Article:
amniotic fluid embolism


Also found in: Dictionary, Thesaurus, Acronyms, Encyclopedia, Wikipedia.

amniotic fluid embolism

Etymology: Gk, amnion; L, fluere, to flow; Gk, embolos, plug
a quantity of amniotic fluid that enters the maternal blood system during labor and/or delivery and becomes lodged in a vessel. It is usually fatal to the mother if it is a pulmonary embolism.

amniotic fluid embolism

A condition resulting from a traumatic delivery and “injection” of amniotic fluid containing lanugo, squames, mucus and debris into the opened maternal circulation, which communicates with the amniotic fluid.
 
Aetiology
Idiopathic; predisposed to by the high intrauterine pressure that allows amniotic fluid to pass into the maternal venous circulation, where the meconium is toxic to the mother, potentially causing DIC.
 
Clinical findings
Acute shortness of breath, hypertension and rapid progression to cardiac arrest, leading to reduced cardiorespiratory perfusion and coma; those who survive this first phase pass to a haemorrhagic phase, which is characterised by shivering, coughing, vomiting and dysgeusia.

Incidence
1:80,000 deliveries.
 
Diagnosis
Made on clinical grounds, given the difficulty in identifying squames.

Mortality
26–80%.

IHC
LP34 is a better stain than Cam 5.2 or AE1/AE3, as the latter can stain alveolar epithelial cells.

amniotic fluid embolism

Obstetrics A condition resulting from a traumatic delivery and 'injection' of amniotic fluid containing lanugo, squames, mucus and debris into the opened maternal circulation, which communicates with the amniotic fluid Incidence 1:80,000 deliveries Etiology Idiopathic, predisposed to by the high intrauterine pressure that allows amniotic fluid to pass into the maternal venous circulation, where the meconium is toxic to the mother, potentially causing DIC Mortality ±80%. See Embolism.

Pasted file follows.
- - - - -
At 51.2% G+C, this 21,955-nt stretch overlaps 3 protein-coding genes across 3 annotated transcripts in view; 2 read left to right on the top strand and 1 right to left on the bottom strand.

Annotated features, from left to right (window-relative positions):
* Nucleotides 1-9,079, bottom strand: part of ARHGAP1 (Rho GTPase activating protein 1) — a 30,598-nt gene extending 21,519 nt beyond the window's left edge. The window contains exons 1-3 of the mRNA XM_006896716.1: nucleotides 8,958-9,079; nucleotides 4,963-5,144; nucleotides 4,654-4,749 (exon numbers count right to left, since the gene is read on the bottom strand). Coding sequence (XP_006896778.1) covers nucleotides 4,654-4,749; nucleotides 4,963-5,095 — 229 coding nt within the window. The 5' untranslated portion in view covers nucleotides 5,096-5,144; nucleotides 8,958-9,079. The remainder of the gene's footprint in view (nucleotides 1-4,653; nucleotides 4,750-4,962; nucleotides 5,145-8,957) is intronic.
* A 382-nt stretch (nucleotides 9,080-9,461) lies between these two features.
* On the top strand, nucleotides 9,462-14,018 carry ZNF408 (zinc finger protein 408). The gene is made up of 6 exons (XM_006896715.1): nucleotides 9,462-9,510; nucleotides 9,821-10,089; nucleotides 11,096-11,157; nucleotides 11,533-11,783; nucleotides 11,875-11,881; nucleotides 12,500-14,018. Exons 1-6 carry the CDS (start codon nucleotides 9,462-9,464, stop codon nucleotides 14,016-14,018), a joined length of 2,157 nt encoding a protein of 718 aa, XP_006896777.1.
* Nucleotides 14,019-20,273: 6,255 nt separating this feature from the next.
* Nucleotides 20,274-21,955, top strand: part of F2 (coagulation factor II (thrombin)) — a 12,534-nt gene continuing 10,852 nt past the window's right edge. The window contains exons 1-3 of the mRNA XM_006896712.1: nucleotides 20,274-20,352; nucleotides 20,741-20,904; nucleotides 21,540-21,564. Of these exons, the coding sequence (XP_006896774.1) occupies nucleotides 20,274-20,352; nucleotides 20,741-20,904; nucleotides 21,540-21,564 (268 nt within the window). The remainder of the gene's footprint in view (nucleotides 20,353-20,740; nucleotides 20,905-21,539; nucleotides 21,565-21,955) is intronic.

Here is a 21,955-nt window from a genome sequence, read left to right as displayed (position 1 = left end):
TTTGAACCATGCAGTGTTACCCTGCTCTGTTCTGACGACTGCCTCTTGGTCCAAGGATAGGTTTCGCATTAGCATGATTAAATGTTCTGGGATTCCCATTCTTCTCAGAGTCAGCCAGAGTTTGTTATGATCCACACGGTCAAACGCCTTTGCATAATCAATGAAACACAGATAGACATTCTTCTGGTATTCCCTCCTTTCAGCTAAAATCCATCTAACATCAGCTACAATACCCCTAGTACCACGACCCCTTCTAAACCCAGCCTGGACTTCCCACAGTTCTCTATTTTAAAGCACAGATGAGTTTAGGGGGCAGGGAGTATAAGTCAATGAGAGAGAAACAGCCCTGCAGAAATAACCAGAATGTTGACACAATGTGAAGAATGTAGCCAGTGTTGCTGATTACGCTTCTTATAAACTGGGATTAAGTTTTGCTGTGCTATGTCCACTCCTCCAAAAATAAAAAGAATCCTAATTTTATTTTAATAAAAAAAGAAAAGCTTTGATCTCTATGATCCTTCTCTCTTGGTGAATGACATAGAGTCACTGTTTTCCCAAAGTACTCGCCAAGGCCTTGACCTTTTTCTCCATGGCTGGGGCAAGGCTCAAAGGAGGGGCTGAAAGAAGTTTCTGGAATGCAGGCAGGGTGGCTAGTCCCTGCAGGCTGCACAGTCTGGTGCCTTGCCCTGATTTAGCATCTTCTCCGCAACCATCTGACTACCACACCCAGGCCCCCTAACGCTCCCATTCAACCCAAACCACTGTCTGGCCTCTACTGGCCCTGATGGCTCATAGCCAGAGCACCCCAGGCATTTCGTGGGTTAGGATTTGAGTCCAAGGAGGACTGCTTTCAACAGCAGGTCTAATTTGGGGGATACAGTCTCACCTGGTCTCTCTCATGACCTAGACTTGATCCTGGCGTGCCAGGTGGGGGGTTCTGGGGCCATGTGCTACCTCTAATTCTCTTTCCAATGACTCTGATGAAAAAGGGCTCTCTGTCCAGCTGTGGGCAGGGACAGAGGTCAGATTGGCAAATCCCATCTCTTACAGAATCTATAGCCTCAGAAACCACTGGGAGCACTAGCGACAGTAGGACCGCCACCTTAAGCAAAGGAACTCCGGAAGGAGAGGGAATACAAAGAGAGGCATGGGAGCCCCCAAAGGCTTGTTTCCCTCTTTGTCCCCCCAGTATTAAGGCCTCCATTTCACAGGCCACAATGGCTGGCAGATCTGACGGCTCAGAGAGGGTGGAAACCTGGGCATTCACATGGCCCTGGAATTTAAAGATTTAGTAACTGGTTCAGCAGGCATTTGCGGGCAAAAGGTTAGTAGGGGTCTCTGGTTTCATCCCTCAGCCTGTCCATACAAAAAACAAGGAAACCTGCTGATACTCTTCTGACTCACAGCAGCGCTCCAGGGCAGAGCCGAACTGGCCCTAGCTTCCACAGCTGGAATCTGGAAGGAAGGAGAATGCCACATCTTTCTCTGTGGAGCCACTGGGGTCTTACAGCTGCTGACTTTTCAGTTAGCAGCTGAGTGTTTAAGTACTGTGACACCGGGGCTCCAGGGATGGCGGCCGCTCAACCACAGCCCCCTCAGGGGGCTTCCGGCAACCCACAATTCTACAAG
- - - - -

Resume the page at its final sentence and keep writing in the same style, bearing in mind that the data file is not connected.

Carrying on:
amniotic fluid embolism

The entry of amniotic fluid through a tear in the placental membranes into the maternal circulation. This rare event may occur at any gestational age, but most commonly during labor, delivery or in the immediate postpartum period. The contents of the fluid (e.g., shed fetal cells, meconium, lanugo, vernix) may produce pulmonary or cerebral emboli. Cardiac arrest and disseminated intravascular coagulation (DIC) commonly occur. Maternal death is a frequent complication

Symptoms

Chest pain, dyspnea, cyanosis, tachycardia, hemorrhage, hypotension, or shock are potential symptoms. Amniotic fluid embolism is frequently fatal.

See also: embolism
References in periodicals archive ?
The difference is that the respiratory distress and cardiac collapse resulting from amniotic fluid embolism occur before the onset of seizures, he said.
John Sullivan, an obstetrical anesthesiologist at Northwestern University, Chicago, commented in particular on amniotic fluid embolism, a "terrifying condition" for which published mortality rates have ranged from as low as 20% to as high as 80%.
Mr Balmain agreed with the pathologist that an 'extraordinarily rare' amniotic fluid embolism had caused Mrs Clift's death, which he ruled was due to natural causes.
He had been told immediately afterwards that she had died from an amniotic fluid embolism, the inquest heard.
Experts in their fields have written chapters discussing general anaesthesia and associated intubation and aspiration, regional anaesthesia, haemorrhage, hypertension, cardiac disease, thromboembolism, amniotic fluid embolism, sepsis and intensive care.
The use of Cytotec[R] in labor is associated with the increased risk of amniotic fluid embolism (AFE), which is now the leading cause of maternal death in the United States.
Dr Andrew Booth, consultant obstetrician and gynaecologist at Scarborough Hospital, said the amniotic fluid embolism was "a very rare complication".
The dangers of partial-birth abortion to women include abruption of the placenta, amniotic fluid embolism, a ruptured uterus which could lead to hysterectomy or additional other major surgical procedures, and cervical incompetence, making it difficult to carry future pregnancies to term.
She had problems with coagulation, probably associated with an amniotic fluid embolism,'' Carrier said.
The Order's autopsy concluded that Zogheib died due to Amniotic Fluid Embolism, a rare condition that is often fatal.
However, the three complications discussed here - amniotic fluid embolism, ruptured uterus, and peripartum cardiomyopathy - are conditions that can happen to otherwise young, healthy women.